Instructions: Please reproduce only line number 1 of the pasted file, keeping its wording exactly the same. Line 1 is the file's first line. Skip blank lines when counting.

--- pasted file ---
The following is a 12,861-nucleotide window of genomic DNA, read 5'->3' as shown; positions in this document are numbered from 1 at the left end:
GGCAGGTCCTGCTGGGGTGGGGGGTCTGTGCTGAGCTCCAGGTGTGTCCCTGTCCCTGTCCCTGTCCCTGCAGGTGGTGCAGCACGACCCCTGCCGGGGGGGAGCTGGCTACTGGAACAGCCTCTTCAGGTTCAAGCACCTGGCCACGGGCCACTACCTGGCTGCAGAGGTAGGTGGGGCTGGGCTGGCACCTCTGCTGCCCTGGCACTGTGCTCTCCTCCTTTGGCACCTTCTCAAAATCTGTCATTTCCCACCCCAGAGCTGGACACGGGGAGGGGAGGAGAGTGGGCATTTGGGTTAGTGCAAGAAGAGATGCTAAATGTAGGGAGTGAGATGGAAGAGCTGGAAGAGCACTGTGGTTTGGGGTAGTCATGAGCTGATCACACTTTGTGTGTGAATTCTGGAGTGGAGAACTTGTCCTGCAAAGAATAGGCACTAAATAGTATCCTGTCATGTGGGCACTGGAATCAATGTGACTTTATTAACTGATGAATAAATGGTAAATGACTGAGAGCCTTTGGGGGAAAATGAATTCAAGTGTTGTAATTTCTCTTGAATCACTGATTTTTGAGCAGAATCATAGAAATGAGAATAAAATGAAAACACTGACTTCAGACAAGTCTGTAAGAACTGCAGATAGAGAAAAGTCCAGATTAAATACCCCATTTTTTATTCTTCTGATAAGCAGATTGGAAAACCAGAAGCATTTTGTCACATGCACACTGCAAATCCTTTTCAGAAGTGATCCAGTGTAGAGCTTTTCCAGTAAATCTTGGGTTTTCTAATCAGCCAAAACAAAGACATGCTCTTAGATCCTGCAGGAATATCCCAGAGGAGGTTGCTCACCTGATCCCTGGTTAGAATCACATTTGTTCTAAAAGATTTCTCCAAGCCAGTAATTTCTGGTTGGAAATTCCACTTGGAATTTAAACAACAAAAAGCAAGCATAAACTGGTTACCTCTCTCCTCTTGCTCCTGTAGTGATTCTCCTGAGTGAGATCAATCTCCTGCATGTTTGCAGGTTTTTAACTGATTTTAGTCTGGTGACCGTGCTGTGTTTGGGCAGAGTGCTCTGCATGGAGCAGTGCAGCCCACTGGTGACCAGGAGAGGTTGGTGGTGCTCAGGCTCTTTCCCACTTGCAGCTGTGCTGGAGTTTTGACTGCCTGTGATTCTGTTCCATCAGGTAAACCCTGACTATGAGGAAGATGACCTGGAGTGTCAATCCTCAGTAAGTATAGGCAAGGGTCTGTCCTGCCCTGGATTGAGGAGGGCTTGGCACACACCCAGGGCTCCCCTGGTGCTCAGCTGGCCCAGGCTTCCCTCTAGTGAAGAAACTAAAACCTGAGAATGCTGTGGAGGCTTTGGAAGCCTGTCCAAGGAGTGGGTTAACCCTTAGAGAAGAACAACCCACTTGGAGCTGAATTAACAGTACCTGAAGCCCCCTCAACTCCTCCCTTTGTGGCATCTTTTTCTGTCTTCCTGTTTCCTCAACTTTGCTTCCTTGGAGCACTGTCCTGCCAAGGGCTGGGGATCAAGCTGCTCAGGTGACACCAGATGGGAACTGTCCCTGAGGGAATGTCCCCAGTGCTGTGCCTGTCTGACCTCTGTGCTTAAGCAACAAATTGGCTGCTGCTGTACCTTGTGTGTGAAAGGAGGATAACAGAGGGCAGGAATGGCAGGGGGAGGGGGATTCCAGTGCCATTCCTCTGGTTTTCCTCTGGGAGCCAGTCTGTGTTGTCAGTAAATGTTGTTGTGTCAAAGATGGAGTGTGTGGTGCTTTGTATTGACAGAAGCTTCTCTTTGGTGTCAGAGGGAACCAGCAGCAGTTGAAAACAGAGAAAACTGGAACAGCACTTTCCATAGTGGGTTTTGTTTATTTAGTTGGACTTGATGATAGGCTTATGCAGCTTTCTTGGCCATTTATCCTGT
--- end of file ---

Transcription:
The following is a 12,861-nucleotide window of genomic DNA, read 5'->3' as shown; positions in this document are numbered from 1 at the left end: